Sunday, August 26, 2007

Through with Training


I’m sitting in bed writing the night before our swearing-in ceremony where we officially become volunteers and no longer trainees. It feels to me long overdue and while I’m not nervous, the anxiety is sure to come. After the ceremony tomorrow we pack, celebrate, try to get some rest, and the next morning pile all of our belongings into bush taxis and take off. Our belongings, while big and bulky to begin with, have grown since we’ve gotten here. In addition to our two big bags and carry-ons, we now have a bike, a footlocker, a water filter, a mosquito net, a bicycle helmet, and a motorcycle helmet. Thus piling our belongings into a bush taxi and taking off will be a little harder than it sounds. We’ll see how it goes. Plenty before me have figured it out, so I’m sure I’ll be fine.

These last few days have been great as we’ve been experiencing the luxuries in life – fine dining and warm showers. We had to take a trip on Sunday to Yaoundé, the capital, to receive our moving-in allowance and transfer the money to our post. Why couldn’t they just wire the money to our post? We didn’t ask too many questions, as we knew that warm showers and fine dining were in our future in Yaoundé. The Peace Corps transit house has plenty of beds, a hot water heater for each of its three showers, a great collection of DVDs to watch, and a kitchen with appliances and utensils to make just about anything you can’t elsewhere. The kitchen wasn’t really used much as Yaoundé has one of the best selections of restaurants in Cameroon. Some people went for cheeseburgers and french fries, others for Chinese, and some for sushi, but 3 friends and I went to an Indian restaurant. We went all out. We split samosas, fried cheese, and hummus as appetizers, all had entrees, and had a milkshake for dessert. There was, quite randomly, a kiddie park (some type of cross between an amusement park and a playground) right outside so we couldn’t resist getting cotton candy before we left as well. After walking around town for a little bit, we found a boulangerie with Italian gelatti and we filled our already stuffed stomachs just a little bit more. Back at the transit house that night we had pizza delivered. It was literally impossible to wipe the smiles off of our faces. It’s amazing how much we take for granted in a society of instant gratification, but it felt really nice to indulge in those comforts from back home for a solid 24 hours. And while I spent a lot of money by Cameroonian standards, it worked out to about 30 US Dollars.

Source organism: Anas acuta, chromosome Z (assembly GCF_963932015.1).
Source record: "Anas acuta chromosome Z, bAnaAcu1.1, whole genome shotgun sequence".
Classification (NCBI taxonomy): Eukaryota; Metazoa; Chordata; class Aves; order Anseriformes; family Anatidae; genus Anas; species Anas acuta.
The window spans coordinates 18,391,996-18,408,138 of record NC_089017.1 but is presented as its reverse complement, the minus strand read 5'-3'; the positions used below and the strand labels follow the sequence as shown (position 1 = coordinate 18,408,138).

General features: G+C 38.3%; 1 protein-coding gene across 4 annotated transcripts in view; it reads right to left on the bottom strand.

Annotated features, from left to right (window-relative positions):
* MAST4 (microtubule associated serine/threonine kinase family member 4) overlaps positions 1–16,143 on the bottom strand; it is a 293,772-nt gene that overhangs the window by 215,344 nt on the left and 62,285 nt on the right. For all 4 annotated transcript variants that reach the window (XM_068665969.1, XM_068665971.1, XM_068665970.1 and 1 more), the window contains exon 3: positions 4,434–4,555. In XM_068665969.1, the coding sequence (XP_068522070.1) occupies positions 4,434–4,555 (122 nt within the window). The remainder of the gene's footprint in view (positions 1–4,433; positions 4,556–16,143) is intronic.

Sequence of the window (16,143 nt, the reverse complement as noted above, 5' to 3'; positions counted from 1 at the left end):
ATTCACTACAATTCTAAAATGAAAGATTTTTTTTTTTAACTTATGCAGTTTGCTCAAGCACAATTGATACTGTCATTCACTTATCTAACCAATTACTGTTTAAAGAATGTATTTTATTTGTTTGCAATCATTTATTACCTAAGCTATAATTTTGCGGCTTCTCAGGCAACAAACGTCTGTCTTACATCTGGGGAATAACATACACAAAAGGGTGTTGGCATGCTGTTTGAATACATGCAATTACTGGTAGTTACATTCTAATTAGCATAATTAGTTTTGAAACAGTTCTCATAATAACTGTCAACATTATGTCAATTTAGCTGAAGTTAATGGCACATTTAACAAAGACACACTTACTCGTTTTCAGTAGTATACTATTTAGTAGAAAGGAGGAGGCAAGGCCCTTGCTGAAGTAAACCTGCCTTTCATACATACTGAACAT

Can money buy happiness? It bought one day’s worth in Yaoundé. I’ll get back to the goal at hand soon. Sometimes it just feels good to act like an American.


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